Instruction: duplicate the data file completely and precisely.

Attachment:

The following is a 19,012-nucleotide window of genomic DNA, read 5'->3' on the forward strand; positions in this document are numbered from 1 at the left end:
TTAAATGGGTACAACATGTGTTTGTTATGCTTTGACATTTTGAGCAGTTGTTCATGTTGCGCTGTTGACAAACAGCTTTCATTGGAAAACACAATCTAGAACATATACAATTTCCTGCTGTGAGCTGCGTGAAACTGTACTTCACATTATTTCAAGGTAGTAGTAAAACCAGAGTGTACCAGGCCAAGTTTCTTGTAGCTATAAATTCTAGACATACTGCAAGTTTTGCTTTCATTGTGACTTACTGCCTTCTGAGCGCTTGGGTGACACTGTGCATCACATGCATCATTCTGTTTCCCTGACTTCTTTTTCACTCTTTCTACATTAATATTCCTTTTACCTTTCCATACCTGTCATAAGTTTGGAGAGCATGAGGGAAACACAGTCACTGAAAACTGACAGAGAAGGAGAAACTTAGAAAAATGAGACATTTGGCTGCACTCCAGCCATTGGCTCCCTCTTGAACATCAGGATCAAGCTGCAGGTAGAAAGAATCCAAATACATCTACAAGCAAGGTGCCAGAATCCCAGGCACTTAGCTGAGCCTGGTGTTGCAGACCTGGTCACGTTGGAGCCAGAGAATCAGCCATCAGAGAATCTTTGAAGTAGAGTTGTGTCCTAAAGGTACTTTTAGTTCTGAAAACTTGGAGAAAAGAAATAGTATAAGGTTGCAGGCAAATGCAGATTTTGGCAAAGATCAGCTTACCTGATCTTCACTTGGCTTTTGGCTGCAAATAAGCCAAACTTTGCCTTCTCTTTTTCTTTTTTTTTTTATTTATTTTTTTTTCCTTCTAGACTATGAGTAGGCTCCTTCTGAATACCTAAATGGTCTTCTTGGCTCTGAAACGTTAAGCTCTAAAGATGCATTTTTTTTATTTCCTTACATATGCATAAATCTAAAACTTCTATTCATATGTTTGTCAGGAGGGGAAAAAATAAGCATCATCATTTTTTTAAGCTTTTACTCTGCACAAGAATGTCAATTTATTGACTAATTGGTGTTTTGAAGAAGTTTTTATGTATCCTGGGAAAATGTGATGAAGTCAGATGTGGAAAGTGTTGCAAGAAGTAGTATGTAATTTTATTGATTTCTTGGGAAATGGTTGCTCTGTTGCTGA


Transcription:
The following is a 19,012-nucleotide window of genomic DNA, read 5'->3' on the forward strand; positions in this document are numbered from 1 at the left end:
TTAAATGGGTACAACATGTGTTTGTTATGCTTTGACATTTTGAGCAGTTGTTCATGTTGCGCTGTTGACAAACAGCTTTCATTGGAAAACACAATCTAGAACATATACAATTTCCTGCTGTGAGCTGCGTGAAACTGTACTTCACATTATTTCAAGGTAGTAGTAAAACCAGAGTGTACCAGGCCAAGTTTCTTGTAGCTATAAATTCTAGACATACTGCAAGTTTTGCTTTCATTGTGACTTACTGCCTTCTGAGCGCTTGGGTGACACTGTGCATCACATGCATCATTCTGTTTCCCTGACTTCTTTTTCACTCTTTCTACATTAATATTCCTTTTACCTTTCCATACCTGTCATAAGTTTGGAGAGCATGAGGGAAACACAGTCACTGAAAACTGACAGAGAAGGAGAAACTTAGAAAAATGAGACATTTGGCTGCACTCCAGCCATTGGCTCCCTCTTGAACATCAGGATCAAGCTGCAGGTAGAAAGAATCCAAATACATCTACAAGCAAGGTGCCAGAATCCCAGGCACTTAGCTGAGCCTGGTGTTGCAGACCTGGTCACGTTGGAGCCAGAGAATCAGCCATCAGAGAATCTTTGAAGTAGAGTTGTGTCCTAAAGGTACTTTTAGTTCTGAAAACTTGGAGAAAAGAAATAGTATAAGGTTGCAGGCAAATGCAGATTTTGGCAAAGATCAGCTTACCTGATCTTCACTTGGCTTTTGGCTGCAAATAAGCCAAACTTTGCCTTCTCTTTTTCTTTTTTTTTTTATTTATTTTTTTTTCCTTCTAGACTATGAGTAGGCTCCTTCTGAATACCTAAATGGTCTTCTTGGCTCTGAAACGTTAAGCTCTAAAGATGCATTTTTTTTATTTCCTTACATATGCATAAATCTAAAACTTCTATTCATATGTTTGTCAGGAGGGGAAAAAATAAGCATCATCATTTTTTTAAGCTTTTACTCTGCACAAGAATGTCAATTTATTGACTAATTGGTGTTTTGAAGAAGTTTTTATGTATCCTGGGAAAATGTGATGAAGTCAGATGTGGAAAGTGTTGCAAGAAGTAGTATGTAATTTTATTGATTTCTTGGGAAATGGTTGCTCTGTTGCTGA